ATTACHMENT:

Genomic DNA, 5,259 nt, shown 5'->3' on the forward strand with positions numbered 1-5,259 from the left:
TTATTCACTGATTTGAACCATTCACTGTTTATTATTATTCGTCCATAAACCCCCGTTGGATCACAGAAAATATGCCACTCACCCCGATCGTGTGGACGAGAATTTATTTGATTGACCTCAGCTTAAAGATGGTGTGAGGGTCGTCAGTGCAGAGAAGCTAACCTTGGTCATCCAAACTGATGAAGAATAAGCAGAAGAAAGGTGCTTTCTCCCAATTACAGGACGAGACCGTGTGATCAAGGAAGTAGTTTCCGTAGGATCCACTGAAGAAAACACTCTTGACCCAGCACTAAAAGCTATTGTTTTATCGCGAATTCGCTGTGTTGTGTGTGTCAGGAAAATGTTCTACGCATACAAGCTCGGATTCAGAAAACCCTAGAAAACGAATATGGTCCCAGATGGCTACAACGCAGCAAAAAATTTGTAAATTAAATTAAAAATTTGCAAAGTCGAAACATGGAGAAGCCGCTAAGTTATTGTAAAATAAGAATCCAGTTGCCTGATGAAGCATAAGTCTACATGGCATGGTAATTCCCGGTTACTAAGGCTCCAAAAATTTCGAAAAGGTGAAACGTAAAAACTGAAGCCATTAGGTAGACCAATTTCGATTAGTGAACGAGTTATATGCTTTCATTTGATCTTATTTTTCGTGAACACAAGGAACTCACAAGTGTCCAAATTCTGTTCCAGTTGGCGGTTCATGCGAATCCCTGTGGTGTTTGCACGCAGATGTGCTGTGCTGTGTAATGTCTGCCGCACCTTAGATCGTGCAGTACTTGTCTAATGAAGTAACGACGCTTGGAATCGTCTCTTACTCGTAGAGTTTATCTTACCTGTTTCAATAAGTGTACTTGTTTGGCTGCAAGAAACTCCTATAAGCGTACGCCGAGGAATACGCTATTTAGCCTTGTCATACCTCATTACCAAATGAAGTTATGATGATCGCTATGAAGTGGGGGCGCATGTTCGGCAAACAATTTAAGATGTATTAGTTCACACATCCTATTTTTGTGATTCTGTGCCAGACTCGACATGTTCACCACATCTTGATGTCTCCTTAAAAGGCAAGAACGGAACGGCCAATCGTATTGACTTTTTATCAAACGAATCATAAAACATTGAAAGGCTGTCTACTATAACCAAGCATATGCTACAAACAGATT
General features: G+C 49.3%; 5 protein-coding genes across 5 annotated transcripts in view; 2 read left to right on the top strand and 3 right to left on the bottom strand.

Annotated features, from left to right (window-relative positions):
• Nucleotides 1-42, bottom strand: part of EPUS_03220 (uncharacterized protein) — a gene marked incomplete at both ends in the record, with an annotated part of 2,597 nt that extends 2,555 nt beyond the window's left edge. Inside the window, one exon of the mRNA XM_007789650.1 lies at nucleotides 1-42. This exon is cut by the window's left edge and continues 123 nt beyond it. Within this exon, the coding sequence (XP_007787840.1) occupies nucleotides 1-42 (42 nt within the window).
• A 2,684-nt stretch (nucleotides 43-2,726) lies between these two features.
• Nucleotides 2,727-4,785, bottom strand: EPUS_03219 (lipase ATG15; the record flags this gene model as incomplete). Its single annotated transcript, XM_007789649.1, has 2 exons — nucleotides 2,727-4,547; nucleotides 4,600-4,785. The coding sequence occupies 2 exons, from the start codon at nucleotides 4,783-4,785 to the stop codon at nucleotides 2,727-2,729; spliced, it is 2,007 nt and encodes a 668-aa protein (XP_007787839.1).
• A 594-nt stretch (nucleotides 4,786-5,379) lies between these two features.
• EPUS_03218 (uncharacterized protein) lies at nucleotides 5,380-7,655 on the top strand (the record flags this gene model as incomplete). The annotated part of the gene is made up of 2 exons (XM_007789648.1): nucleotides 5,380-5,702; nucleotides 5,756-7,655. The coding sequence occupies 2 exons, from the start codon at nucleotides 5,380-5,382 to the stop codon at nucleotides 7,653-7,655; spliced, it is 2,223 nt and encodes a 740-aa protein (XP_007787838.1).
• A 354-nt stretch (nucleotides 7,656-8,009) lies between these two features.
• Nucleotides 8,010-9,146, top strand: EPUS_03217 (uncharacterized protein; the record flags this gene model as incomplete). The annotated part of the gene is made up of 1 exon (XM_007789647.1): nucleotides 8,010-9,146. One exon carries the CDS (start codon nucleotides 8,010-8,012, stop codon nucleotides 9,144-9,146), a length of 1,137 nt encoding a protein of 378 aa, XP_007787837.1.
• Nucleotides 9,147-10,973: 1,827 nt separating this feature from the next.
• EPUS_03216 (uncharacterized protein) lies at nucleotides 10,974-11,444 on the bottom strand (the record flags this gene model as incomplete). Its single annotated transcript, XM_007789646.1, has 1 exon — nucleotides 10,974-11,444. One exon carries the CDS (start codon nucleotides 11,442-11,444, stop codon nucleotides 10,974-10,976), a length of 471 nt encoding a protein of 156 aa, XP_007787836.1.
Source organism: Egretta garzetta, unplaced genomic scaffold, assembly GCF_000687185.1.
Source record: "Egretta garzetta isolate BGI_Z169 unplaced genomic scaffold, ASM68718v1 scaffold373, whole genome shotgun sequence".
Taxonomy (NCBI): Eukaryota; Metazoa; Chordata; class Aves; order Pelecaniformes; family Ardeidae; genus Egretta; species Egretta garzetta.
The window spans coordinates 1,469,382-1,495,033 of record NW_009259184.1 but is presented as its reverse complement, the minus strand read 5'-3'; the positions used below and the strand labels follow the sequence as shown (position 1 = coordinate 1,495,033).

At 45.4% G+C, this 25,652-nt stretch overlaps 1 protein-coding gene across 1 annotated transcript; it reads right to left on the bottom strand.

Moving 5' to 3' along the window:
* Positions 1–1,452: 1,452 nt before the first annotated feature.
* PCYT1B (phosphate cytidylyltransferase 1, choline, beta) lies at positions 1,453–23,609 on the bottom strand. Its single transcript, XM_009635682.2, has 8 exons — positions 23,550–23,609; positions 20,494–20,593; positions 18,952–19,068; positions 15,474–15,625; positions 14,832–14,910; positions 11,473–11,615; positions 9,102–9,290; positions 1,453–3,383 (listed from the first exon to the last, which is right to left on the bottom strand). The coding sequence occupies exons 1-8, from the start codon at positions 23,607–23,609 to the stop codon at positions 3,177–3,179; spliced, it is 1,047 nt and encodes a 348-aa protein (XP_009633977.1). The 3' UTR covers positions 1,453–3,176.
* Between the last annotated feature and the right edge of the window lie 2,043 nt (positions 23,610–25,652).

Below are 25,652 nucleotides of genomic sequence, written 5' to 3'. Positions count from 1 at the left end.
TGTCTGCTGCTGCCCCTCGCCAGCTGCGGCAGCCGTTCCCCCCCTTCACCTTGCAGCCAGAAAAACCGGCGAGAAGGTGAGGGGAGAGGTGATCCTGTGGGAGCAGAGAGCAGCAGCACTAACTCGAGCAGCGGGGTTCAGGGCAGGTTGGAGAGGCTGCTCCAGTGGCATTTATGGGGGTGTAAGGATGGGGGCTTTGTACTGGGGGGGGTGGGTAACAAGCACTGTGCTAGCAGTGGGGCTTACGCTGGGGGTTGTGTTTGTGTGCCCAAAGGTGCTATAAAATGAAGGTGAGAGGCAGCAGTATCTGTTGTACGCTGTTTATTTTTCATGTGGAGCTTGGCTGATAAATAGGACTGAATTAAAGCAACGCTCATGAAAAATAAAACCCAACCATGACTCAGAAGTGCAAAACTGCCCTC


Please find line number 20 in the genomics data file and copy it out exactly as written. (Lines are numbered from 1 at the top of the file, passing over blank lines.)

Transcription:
* Positions 1–1,452: 1,452 nt before the first annotated feature.